For an indication of how important the BAFTA film awardshave become, look no further than this year's campaign trail.

The scramble for BAFTAs started inearnest on August 31, when the UK'sacademy members were emailed with details of a screening of AngLee's Brokeback Mountain, followed by a Q&A withstar Jake Gyllenhaal and producer James Schamus. The invite came two days before the film made itsworld premiere at Venice on September2, four months before the film opened in the UK- and nearly six months before the BAFTA ceremony on February 19, 2006.

By the end of October, the lobbying was already at feverpitch. Scores of screenings have been set up and talent present for awards Q&As have included Keira Knightley and Joe Wright for Pride And Prejudice (another August 31 invite), AngLee for Brokeback Mountain, Cameron Crowe, Kirsten Dunst and Orlando Bloom for Elizabethtown, Fernando Meirelles, RalphFiennes and Rachel Weisz for The Constant Gardener, Nick Cave, John Hillcoat, Guy Pearce and Danny Huston for The Proposition, DanisTanovic for Hell,Claire Danes and Anand Tucker for Shopgirl and Julian Fellowes and Tom Wilkinsonfor Separate Lies. And more willfollow.

There are myriad reasons for BAFTA'sincreasing international clout: the split of the film and TV awards in 1998, thegrowing importance of the international box office - and Londonas an international launch base - not to mention the shift of the BAFTAs to a pre-Oscar spot in 2001.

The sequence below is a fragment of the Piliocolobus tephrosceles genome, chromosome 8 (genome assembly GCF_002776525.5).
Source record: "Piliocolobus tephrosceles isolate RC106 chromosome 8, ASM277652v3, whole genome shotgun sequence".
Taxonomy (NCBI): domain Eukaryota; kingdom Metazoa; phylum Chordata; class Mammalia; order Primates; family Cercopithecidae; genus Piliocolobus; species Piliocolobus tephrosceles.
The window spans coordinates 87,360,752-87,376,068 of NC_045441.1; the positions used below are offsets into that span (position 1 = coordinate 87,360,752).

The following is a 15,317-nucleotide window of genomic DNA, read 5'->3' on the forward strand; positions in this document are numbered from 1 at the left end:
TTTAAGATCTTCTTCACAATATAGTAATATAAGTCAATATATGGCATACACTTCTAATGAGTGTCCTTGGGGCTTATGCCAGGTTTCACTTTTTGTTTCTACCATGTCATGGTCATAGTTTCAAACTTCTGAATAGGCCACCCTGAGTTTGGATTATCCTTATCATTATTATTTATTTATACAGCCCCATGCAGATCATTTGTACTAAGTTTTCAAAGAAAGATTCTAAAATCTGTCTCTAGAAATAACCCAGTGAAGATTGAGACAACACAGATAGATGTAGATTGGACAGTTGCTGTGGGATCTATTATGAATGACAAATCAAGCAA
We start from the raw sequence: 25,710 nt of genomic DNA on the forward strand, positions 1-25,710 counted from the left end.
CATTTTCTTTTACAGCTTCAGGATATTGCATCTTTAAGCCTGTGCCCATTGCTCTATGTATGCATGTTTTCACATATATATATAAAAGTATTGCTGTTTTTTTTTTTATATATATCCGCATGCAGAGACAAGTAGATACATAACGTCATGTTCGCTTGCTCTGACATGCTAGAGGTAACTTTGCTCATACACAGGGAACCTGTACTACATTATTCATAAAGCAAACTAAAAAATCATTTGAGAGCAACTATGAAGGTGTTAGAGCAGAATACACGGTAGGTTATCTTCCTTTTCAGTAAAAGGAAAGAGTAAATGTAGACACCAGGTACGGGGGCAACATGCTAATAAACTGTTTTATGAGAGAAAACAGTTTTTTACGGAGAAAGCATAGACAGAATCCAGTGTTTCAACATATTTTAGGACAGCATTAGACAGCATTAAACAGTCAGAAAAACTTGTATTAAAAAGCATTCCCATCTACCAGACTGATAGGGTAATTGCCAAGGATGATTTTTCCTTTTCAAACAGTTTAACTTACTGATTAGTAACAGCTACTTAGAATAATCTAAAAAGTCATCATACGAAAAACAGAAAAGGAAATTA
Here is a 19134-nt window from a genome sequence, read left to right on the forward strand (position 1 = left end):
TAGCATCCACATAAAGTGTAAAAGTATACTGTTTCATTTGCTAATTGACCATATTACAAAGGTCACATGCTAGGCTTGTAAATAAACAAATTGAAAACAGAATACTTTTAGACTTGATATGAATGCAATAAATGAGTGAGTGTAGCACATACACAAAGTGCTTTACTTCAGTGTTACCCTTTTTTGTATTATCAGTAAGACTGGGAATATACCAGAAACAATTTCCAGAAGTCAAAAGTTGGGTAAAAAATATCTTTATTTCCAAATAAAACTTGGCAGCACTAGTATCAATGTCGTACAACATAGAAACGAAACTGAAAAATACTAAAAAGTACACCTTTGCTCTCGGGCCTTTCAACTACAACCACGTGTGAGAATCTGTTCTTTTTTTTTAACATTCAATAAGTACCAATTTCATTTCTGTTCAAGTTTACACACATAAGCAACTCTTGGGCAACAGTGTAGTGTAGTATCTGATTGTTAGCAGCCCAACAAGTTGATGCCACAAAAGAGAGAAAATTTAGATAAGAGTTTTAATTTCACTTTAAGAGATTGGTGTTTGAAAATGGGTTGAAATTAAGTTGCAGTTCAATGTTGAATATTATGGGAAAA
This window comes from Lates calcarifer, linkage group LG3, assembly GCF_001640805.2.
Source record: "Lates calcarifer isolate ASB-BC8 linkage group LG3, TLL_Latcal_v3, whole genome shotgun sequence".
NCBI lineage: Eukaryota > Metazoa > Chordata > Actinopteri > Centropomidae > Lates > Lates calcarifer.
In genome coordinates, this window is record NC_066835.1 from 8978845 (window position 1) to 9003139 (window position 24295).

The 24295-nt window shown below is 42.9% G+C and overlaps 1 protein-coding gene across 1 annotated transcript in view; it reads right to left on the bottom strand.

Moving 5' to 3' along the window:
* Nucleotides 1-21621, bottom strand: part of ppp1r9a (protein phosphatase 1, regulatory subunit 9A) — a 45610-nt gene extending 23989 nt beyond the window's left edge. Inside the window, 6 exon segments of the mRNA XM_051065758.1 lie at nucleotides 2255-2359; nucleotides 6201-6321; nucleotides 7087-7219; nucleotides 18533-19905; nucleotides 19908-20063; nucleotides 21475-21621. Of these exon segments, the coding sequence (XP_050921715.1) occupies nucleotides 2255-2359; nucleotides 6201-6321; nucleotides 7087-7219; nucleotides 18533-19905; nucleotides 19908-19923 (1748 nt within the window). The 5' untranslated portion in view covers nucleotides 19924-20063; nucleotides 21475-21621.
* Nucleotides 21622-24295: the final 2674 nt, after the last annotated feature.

"It wasn't just the move," says BAFTA CEO AmandaBerry. "It was the fact we consulted the industry before we did it."

Communication with the industry is key.Academy principals have long been heading to Los Angelesto talk up the event with studios, managers and so on, and doing the same in London.This month, Berry, chairman ofcouncil Duncan Kenworthy and chair of the filmcommittee David Parfitt will be heading to Los Angeles. "In the early years of those trips it was,"here are these awards called the BAFTAs," says Parfitt. "Now it's not about that."

Penetration has certainlyrocketed. The ceremony is screened in 169 territories worldwide, compared withthe 194 territories for the Oscars. "Three or four years ago it went out in theUK only," says Berry. Last year's BAFTAscreated around 35,000 print articles in the UKalone.

The amount of stars working thered carpet at BAFTA can certainly rival the Oscars and the goodie bags for presenters andnominees are certainly glitzy: first class flights, cellphones,jewellery, free trips to exclusive desert island resorts.

But BAFTA is not an Oscar clone. When nominees take theirseats at London's Odeon Leicester Square on February 19, they won't bedigging in for an epic several-hour ceremony. The BAFTAsare more informal than their UScounterparts, shot through with host Stephen Fry's irreverent wit. (The miniaturebottles of champagne in the armrests also helps.)

"When people show up they just have a very good time," saysDavid Parfitt. "And word goes around the artists, thePRs and so on. We're holding our own against theOscars."

The BAFTAs also have their owncharacter (see sidebar). "Winning a BAFTA actually means something," says Kenworthy. "We've got a reputation for being serious andthoughtful about our choices. Awards ceremonies aren't just about glitz andglamour. From our point of view they're about motivation."

The academy introduced compulsory voting last year and thisyear launches a new award in conjunction with its headline sponsor Orange- the rising star award in honour of Mary Selway,which replaces the Orange film ofthe year. A BAFTA jury picks the nominees, which are then put to the publicvote.

With three months to go, until the end of third round votingthere is still no clear frontrunners. Many films are yet to be seen, andscreeners - so influential in awards campaigns - are yet to start hitting BAFTAs doormats.